- “spainrainpuddles” is more secure because it is read as one long word rather than three simple words by the password cracking program
- a combination of uppercase and lowercase letters
- two or more characters such as “@, $, *” If the website you are creating an account with allows special characters.
- one or more non-repeating or non-consecutive number(s)
To create a secure, memorable password try the following method:
- Create a memorable sentence relative to you personally.
- For example: “My first dog was a golden retriever named Skippy” “He was my best friend until I was ten”
- Use the first letter of each of the words in the sentence for your password. The result of the above sentence would be:
- Now change two letters in order to include special characters and numbers.
- change the f from first to the number 1 (1 is an alternative in our language for “first”)
- change the number 10 to special characters by pressing the shift key the 1 becomes the !, exclamation point, and the 0 on the ten becomes the ), right parenthesis
- the end result is: M1dwagrnSHwmbfuiw!)
This is a sentence that only you will know and a password that will be almost impossible to break. Test your new password by entering a similar one at the following websitehttps://howsecureismypassword.netto find out how long it would take a desktop computer to “crack”. Taking the time to create a secure password now may save you hours or months or years correcting the damage that a hacker can do to your reputation and financial history through malicious actions.
*Keller and Schimetz are Information Technology instructors at Dakota College at Bottineau.
Dakota College at Bottineau Awarded Otto Bremer Trust Grant
March 8, 2016
Dakota College at Bottineau has been awarded a grant in the amount of $99,224 from the Otto Bremer Trust of St. Paul, Minnesota. The grant is for equipment necessary to establish a satellite site of the Dakota College at Bottineau nursing program in Minot. The program will use the funds to outfit two classrooms at Trinity Health Center with Interactive Video Network (IVN) technology and simulation training mannequins. The IVN classroom will allow students at the Minot location to access nursing classes taught on the Dakota College campus in Bottineau. Simulation training mannequins allow faculty to create a learning environment that closely resembles true-to-life situations students will encounter, ensuring that program graduates are well-prepared to enter the nursing workforce.
Dakota College at Bottineau’s nursing program is a member of the Dakota Nursing Program, a consortium of four community college nursing departments which work together to offer a common curriculum for a Practical Nursing Certificate and for an Associate in Applied Science in Nursing. The program works to meet North Dakota’s growing need for nurses by providing these degree programs on the campuses of four two-year colleges and numerous satellite sites across the state. The program partners with medical centers across the state at which students gain practical experience. The nursing program has proven successful, as graduates consistently score higher than the national average on exit exams.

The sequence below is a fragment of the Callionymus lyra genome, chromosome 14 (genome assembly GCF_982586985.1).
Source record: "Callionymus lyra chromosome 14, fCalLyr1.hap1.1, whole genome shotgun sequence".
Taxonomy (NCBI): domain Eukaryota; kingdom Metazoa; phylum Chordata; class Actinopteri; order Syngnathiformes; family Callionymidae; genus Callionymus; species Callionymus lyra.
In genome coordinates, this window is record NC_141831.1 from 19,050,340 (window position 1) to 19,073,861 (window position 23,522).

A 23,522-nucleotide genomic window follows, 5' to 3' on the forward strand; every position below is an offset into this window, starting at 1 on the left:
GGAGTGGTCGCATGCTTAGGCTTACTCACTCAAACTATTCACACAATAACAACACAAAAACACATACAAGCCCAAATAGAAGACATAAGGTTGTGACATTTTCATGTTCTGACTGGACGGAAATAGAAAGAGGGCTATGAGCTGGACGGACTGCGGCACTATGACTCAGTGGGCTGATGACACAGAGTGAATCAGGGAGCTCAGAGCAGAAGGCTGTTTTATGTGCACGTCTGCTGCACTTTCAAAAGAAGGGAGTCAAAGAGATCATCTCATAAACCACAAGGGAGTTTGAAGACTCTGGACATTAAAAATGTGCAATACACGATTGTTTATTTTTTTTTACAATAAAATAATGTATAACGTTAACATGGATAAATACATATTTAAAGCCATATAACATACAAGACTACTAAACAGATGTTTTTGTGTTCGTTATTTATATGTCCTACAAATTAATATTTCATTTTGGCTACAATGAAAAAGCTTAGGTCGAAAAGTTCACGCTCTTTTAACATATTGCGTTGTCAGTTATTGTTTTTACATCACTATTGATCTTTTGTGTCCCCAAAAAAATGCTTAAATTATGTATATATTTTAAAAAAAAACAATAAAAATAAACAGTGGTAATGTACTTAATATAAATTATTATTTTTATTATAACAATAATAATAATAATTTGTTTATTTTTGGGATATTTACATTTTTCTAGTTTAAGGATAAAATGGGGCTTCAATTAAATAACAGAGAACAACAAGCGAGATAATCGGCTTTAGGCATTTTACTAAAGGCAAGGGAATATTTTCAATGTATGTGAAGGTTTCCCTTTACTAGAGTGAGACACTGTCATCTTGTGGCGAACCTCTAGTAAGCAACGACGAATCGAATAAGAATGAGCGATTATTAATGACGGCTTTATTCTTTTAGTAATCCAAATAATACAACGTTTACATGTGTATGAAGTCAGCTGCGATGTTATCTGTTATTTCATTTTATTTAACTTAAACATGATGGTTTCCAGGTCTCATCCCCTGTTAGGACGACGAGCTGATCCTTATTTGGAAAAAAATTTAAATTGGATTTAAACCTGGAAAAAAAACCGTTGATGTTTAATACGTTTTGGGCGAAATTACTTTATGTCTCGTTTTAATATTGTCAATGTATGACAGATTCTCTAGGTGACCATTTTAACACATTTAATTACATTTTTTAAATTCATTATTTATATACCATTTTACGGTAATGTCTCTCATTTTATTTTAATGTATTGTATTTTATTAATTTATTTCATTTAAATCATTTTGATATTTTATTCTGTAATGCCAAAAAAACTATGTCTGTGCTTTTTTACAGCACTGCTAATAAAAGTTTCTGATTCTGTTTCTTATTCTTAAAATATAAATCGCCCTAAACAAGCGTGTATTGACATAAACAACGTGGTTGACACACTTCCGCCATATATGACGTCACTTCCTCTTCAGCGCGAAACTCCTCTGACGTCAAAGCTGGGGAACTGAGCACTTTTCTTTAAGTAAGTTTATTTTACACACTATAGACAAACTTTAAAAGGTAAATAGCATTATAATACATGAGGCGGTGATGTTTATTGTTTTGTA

Prospective students who are interested enrolling in a one-year practical nursing program or two-year associate degree nursing program in the Minot area during Fall 2016 can contact Dawn Romfo, DCB Nursing Coordinator, at (701) 228-5433 or via email email@example.com
North Dakota Rural Grocery Initiative moves forward
March 4, 2016
Mandan, N.D. -- A newly organized task force, the North Dakota Rural Grocery Initiative, is working to capture opportunities identified in a survey of rural grocers operating in North Dakota. The survey, conducted in 2015, revealed four areas of concern for the rural operators: affordability and availability of product, labor force, networking and education options and the cost of effective marketing.
The task force is working with the North Dakota Grocers Association to distribute a newsletter that will provide information on best practices, changing regulations, upcoming events and small store marketing success stories. Planning is also under way to deliver quarterly educational webinars for store managers and boards of directors.
In the upcoming months, the task force will begin to contact rural grocers to aggregate data related to supply and marketing. This data will be used to identify whether there are changes that can be made in the way stores currently operate to bring about cost savings. For example, there may be opportunities for small operators to purchase certain items collectively to secure a discount for a larger volume order. The same could hold true for marketing. Small stores may be able to make a stronger “buy local” statement by collectively participating in a unified marketing campaign. The North Dakota Association of Rural Electric Cooperatives will provide a section on their website atwww.ndarec.comto host information related to the North Dakota Rural Grocery Initiative.
The National Rural Grocery Convention is scheduled for June 6 and 7 in Wichita, Kan. If there is adequate interest, the North Dakota Farmers Union will sponsor a bus to transport interested individuals to the conference. Attendees would be responsible for their own lodging, meals and conference registration. This is the fifth national conference, which will focus on the latest thinking about rural grocery stores and rural community sustainability, best practices, and a path forward for healthy food access in rural places.
The North Dakota Rural Grocery Initiative is a volunteer group comprised of five rural grocers, the North Dakota Association of Rural Electric Cooperatives, North Dakota State University Center for Community Vitality, North Dakota Farmers Union, USDA Rural Development State Office, Dakota College at Bottineau and Northern Plains Electric Cooperative. Grocers who are interested in receiving communications from the Initiative or would like to attend the national convention should contact Lori Capouch or Mary Stumpf at 701-663-6501.